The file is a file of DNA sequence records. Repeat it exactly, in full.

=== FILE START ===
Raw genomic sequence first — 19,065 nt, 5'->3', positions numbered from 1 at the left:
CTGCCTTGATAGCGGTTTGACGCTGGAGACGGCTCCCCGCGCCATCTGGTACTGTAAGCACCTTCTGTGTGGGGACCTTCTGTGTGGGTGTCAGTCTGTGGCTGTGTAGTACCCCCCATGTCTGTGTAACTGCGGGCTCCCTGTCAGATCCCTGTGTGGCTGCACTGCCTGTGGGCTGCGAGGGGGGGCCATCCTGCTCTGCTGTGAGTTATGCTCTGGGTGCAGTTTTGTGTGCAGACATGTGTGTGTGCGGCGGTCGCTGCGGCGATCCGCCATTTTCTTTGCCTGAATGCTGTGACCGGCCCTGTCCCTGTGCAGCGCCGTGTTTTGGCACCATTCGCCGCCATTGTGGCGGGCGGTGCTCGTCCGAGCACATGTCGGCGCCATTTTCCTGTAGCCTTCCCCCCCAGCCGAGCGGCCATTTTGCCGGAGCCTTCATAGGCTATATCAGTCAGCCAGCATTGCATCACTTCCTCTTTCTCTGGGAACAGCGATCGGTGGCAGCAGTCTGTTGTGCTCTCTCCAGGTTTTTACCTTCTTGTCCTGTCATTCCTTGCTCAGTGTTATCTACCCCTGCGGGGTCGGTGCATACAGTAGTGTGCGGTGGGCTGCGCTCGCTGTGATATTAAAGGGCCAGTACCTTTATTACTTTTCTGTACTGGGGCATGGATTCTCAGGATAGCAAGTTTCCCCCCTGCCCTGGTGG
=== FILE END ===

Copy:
Raw genomic sequence first — 19,065 nt, 5'->3', positions numbered from 1 at the left:
CTGCCTTGATAGCGGTTTGACGCTGGAGACGGCTCCCCGCGCCATCTGGTACTGTAAGCACCTTCTGTGTGGGGACCTTCTGTGTGGGTGTCAGTCTGTGGCTGTGTAGTACCCCCCATGTCTGTGTAACTGCGGGCTCCCTGTCAGATCCCTGTGTGGCTGCACTGCCTGTGGGCTGCGAGGGGGGGCCATCCTGCTCTGCTGTGAGTTATGCTCTGGGTGCAGTTTTGTGTGCAGACATGTGTGTGTGCGGCGGTCGCTGCGGCGATCCGCCATTTTCTTTGCCTGAATGCTGTGACCGGCCCTGTCCCTGTGCAGCGCCGTGTTTTGGCACCATTCGCCGCCATTGTGGCGGGCGGTGCTCGTCCGAGCACATGTCGGCGCCATTTTCCTGTAGCCTTCCCCCCCAGCCGAGCGGCCATTTTGCCGGAGCCTTCATAGGCTATATCAGTCAGCCAGCATTGCATCACTTCCTCTTTCTCTGGGAACAGCGATCGGTGGCAGCAGTCTGTTGTGCTCTCTCCAGGTTTTTACCTTCTTGTCCTGTCATTCCTTGCTCAGTGTTATCTACCCCTGCGGGGTCGGTGCATACAGTAGTGTGCGGTGGGCTGCGCTCGCTGTGATATTAAAGGGCCAGTACCTTTATTACTTTTCTGTACTGGGGCATGGATTCTCAGGATAGCAAGTTTCCCCCCTGCCCTGGTGG